Background & aims: To assess the prevalence of flat and depressed (F&D) colorectal adenomas in the United States, we performed a prospective study of 211 American patients.
Methods: Dye-assisted colonoscopy was performed in the presence of both an American and a Japanese investigator.
Results: F&D lesions were found in 22.7% of patients, and these were more likely to be adenomatous than polypoid lesions (82% vs. 67%; P = 0.03) and contained more invasive cancer (4.5% vs. 0%; P = 0.04), which also appeared to be at a disproportionately advanced stage. The average size of all F&D advanced lesions (high-grade dysplasia and cancer) was significantly smaller than comparable polypoid lesions (10.75 +/- 2.7 mm vs. 20 +/- 2.9 mm; P < 0.05). F&D adenomas showed significantly stronger fragile histidine triad (FHIT) expression and lower p53 reactivity than similarly sized polypoid adenomas, whereas proliferative and apoptotic indices were similar in both groups.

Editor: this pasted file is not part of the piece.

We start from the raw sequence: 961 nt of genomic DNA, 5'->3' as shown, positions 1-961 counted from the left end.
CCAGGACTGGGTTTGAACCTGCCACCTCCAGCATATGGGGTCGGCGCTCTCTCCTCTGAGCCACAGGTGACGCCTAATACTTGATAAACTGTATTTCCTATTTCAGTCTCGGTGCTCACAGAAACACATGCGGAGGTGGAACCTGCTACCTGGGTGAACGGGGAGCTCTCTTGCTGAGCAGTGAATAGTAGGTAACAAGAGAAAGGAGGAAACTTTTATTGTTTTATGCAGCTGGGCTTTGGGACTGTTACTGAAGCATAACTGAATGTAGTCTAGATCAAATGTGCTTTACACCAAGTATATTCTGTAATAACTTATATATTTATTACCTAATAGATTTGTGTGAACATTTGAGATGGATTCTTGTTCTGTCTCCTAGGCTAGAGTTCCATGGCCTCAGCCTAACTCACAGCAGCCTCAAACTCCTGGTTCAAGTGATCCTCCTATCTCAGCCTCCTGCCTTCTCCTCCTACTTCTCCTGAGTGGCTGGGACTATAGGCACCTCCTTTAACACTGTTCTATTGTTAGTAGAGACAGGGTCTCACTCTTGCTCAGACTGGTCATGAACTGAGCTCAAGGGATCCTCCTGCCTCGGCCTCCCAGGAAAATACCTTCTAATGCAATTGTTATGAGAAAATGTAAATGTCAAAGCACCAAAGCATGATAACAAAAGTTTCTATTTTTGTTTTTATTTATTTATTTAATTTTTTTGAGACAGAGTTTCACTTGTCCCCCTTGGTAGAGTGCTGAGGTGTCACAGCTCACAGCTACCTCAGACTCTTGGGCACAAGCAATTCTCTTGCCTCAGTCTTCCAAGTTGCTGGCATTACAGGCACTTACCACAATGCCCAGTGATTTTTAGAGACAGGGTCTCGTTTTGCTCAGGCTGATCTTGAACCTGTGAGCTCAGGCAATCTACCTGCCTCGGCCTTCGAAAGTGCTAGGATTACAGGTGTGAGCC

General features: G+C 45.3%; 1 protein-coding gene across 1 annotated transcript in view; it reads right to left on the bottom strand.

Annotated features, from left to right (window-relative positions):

Conclusions: We conclude that there is a significant prevalence of colonic F&D colorectal adenomas in this country and that these lesions have significantly different biologic features than polypoid lesions. The clinical and epidemiologic implications of these findings for American patients need to be addressed in further studies.